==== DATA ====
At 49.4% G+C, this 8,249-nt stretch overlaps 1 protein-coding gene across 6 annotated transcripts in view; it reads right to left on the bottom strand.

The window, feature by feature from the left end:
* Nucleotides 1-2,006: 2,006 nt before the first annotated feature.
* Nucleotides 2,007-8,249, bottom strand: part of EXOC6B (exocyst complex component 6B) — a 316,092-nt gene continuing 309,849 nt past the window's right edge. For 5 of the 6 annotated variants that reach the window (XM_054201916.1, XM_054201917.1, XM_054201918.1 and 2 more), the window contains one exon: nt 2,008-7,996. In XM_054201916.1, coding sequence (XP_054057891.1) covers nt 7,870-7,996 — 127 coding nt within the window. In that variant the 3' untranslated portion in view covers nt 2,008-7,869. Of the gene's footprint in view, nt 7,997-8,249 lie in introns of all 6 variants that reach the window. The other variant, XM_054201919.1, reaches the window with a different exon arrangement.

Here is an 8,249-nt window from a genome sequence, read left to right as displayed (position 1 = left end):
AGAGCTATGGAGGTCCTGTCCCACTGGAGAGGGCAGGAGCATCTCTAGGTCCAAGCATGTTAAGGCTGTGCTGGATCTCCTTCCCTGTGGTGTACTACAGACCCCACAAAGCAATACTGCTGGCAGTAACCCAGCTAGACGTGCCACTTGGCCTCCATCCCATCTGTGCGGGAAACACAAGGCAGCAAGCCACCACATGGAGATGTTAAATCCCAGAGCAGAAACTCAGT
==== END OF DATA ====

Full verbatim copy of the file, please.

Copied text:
At 49.4% G+C, this 8,249-nt stretch overlaps 1 protein-coding gene across 6 annotated transcripts in view; it reads right to left on the bottom strand.

The window, feature by feature from the left end:
* Nucleotides 1-2,006: 2,006 nt before the first annotated feature.
* Nucleotides 2,007-8,249, bottom strand: part of EXOC6B (exocyst complex component 6B) — a 316,092-nt gene continuing 309,849 nt past the window's right edge. For 5 of the 6 annotated variants that reach the window (XM_054201916.1, XM_054201917.1, XM_054201918.1 and 2 more), the window contains one exon: nt 2,008-7,996. In XM_054201916.1, coding sequence (XP_054057891.1) covers nt 7,870-7,996 — 127 coding nt within the window. In that variant the 3' untranslated portion in view covers nt 2,008-7,869. Of the gene's footprint in view, nt 7,997-8,249 lie in introns of all 6 variants that reach the window. The other variant, XM_054201919.1, reaches the window with a different exon arrangement.

Here is an 8,249-nt window from a genome sequence, read left to right as displayed (position 1 = left end):
AGAGCTATGGAGGTCCTGTCCCACTGGAGAGGGCAGGAGCATCTCTAGGTCCAAGCATGTTAAGGCTGTGCTGGATCTCCTTCCCTGTGGTGTACTACAGACCCCACAAAGCAATACTGCTGGCAGTAACCCAGCTAGACGTGCCACTTGGCCTCCATCCCATCTGTGCGGGAAACACAAGGCAGCAAGCCACCACATGGAGATGTTAAATCCCAGAGCAGAAACTCAGT